Germany, France push for ‘fiscal union’
German Chancellor Angela Merkel kicked off a crunch week of talks on saving the euro by laying out a vision Friday for a “fiscal union” in Europe, ahead of a pivotal summit of EU leaders.
A day after French President Nicolas Sarkozy said that Europe needed to be “refounded” in response to a crisis that has threatened the very existence of the EU, Merkel insisted that progress had been made.
Speaking in a hotly awaited speech in the German parliament, Merkel said Europe was “on the verge” of creating what she called a “stability union” for the 17-nation eurozone, with greater budgetary discipline and control.
“Anyone who had said a few months ago that we, at the end of 2011, would be taking very serious and concrete steps toward a European stability union, a European fiscal union, toward introducing (budgetary) intervention in Europe would have been considered crazy,” she said.
She said she would be holding talks with “almost everyone” in the run-up to a summit in Brussels next Friday that many commentators have dubbed the last chance to save the single currency, introduced with such euphoria a decade ago.
And she confirmed she would be heading to Paris for talks with Sarkozy on Monday to thrash out a joint Franco-German position on changing the EU founding texts ahead of the summit.
Highlighting the challenges that face Europe’s leaders, around 17,000 people demonstrated in Athens on Thursday in a bid to force the new government to abandon austerity measures.
The sixth general strike this year in Greece shut down public services and crippled train and ferry services.
Nevertheless, European stock markets rallied at the open, following Asian gains, as traders continued to be generally bullish in the wake of joint central bank action Wednesday to ease tensions in the global financial system.
And the euro held steady against the dollar and yen in Asian trade on Friday as investors breathed a sigh of relief over European bond sales that hinted at rising confidence in the region’s public debt.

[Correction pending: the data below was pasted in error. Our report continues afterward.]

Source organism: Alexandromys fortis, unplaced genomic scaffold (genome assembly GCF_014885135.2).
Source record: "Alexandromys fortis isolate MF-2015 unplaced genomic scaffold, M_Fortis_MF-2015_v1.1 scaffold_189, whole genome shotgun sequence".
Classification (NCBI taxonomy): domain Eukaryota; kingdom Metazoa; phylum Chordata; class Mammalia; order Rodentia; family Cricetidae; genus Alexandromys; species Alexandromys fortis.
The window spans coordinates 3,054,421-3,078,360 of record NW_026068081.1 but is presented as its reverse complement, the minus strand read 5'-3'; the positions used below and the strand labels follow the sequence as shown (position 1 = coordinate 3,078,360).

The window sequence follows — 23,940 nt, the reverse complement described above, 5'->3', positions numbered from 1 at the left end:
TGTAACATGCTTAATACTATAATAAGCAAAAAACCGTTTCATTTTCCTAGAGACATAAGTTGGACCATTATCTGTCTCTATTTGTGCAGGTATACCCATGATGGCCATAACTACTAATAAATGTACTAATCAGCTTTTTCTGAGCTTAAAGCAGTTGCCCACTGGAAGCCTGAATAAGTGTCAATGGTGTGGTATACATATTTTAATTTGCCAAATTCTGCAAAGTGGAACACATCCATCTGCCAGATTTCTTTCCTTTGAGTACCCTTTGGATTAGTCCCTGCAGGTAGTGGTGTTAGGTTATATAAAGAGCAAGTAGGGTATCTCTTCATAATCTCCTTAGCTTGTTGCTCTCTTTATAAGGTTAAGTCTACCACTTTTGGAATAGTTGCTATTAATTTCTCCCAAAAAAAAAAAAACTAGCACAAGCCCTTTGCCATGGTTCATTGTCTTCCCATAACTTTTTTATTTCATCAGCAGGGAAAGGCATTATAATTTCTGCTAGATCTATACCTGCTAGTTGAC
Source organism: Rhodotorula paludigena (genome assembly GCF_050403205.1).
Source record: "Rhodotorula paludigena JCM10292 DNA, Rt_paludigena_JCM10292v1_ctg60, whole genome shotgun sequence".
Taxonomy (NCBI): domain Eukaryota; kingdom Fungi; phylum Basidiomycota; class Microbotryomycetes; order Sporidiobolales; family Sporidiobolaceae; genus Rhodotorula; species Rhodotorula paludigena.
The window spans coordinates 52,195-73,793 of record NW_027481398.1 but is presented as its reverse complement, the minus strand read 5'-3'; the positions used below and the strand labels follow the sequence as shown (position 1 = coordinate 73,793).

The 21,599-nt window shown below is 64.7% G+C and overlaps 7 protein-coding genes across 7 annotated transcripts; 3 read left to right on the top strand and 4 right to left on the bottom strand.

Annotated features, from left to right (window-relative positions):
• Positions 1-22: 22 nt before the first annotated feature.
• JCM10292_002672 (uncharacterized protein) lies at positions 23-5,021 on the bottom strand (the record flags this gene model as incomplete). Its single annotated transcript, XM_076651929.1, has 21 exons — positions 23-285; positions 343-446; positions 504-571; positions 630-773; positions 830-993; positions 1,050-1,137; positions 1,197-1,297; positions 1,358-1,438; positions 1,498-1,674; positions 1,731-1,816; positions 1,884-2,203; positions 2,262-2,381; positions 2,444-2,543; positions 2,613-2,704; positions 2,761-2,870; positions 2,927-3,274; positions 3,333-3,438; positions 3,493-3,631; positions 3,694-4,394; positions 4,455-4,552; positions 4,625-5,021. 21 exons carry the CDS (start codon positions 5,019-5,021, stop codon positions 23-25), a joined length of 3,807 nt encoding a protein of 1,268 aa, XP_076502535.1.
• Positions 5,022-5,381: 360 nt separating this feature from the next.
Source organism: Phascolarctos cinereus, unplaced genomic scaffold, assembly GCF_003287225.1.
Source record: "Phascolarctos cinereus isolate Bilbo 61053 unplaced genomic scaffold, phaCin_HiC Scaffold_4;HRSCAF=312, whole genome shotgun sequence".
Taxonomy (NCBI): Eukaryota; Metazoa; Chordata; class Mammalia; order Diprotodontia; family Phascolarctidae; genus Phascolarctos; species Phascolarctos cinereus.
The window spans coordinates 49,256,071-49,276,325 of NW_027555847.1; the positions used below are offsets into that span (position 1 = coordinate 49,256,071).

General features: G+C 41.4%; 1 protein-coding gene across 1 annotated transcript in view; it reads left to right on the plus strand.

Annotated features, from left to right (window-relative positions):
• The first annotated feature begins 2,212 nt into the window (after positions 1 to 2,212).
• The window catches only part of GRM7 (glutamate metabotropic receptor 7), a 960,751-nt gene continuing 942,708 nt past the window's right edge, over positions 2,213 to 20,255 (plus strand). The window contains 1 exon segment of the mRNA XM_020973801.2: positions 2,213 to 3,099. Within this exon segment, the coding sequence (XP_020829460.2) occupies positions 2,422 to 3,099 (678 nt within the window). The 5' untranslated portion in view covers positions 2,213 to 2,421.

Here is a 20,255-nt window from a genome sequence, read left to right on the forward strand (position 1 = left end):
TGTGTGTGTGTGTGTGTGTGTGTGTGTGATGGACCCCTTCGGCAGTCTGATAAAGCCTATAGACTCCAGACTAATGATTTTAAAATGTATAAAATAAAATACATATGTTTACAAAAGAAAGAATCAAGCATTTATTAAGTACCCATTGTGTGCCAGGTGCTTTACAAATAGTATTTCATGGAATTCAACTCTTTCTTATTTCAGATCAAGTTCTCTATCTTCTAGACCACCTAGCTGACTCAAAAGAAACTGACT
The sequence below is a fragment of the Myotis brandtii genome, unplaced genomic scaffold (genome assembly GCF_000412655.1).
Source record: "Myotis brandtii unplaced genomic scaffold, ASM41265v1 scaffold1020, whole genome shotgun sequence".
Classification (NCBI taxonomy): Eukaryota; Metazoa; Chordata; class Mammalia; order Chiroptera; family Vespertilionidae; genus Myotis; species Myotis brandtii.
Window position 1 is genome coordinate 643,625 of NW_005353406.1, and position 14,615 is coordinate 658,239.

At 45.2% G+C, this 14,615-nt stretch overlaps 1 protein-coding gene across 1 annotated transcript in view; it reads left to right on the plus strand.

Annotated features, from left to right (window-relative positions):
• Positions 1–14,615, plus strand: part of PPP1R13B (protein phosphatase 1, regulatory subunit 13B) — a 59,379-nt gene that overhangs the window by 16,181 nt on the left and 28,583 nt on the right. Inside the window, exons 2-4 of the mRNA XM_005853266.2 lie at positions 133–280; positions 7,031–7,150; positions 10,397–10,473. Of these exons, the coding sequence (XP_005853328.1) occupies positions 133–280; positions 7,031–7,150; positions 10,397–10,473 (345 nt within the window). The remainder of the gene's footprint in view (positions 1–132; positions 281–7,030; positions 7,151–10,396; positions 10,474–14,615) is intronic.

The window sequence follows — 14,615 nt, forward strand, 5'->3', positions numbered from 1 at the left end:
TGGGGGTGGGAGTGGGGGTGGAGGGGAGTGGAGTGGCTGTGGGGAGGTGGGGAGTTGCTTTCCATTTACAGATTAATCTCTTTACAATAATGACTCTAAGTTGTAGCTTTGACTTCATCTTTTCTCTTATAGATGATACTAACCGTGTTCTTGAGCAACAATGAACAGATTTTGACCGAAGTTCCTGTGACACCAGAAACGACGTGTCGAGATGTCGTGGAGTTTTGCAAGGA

But despite a sense of optimism, EU authorities should be acutely aware that the eyes of the world will be on them next Friday, one trader in Asia said.
“Investors are monitoring the EU summit next week and the monetary policy meeting by the European Central Bank before that,” said Masatoshi Sato, strategist at Mizuho Investors Securities, referring to a rate decision next Thursday.
In a landmark speech Thursday in front of 5,000 cheering supporters, Sarkozy warned that the developed world was entering a “new economic cycle” dominated by debt reduction, heralding tough times ahead for jobs and business.
“We must confront with total solidarity those who doubt the stability of the euro and speculate on its break-up,” he declared.
“France is fighting with Germany for a new treaty. More discipline, more solidarity, more responsibility … true economic government” he said, urging members to adopt a “Golden Rule” obliging them to balance their budgets.
Merkel said she was heading to Brussels “with the aim of changing the EU treaty” to push through her goals, which she summed up as follows: “Rules must be respected. Respect for them must be supervised. Their violation must have consequences,” she said.
And she warned that the eurozone would go it alone if no agreement could be struck on EU treaty change, while stressing that the euro club was open to anyone who wanted to join.
Traders want to see more decisive action by the European Central Bank, stepping in to buy up the bonds of distressed eurozone nations, effectively acting as the lender of last resort as in Britain or the United States.
However, Merkel again dismissed this, stressing the ECB’s independence and insisting: “The mandate of the ECB is different to that of the United States Fed or of the Bank of England,” referring to the Federal Reserve Bank.
“It is written clearly in the treaties: the mandate is to guarantee price stability and that is exactly what the ECB is doing and … I am completely convinced of that,” she said.
She also reiterated that eurobonds, a pooling of the debt of eurozone nations, was not the solution to the crisis, saying that anyone who believed that to be the case “had not understood the nature of the crisis.”
Germany, Europe’s top economy, believes that both eurobonds and any compromising of the independence of the ECB would lead to inflation, which the central bank was set up to prevent.
Merkel said the stakes could hardly be higher, as Europe headed into a week that will likely define it for several years to come.
“Europe is in its most difficult existential test. As chancellor, I am going to do everything … to ensure that Europe comes stronger out of this test than when it went in,” she told MPs.
“Despite all the turbulence we have seen in recent times, the euro has proved itself. It is stable … the euro is much more than just a currency,” she added.
“The future of the euro is indivisibly linked with the unification of Europe.”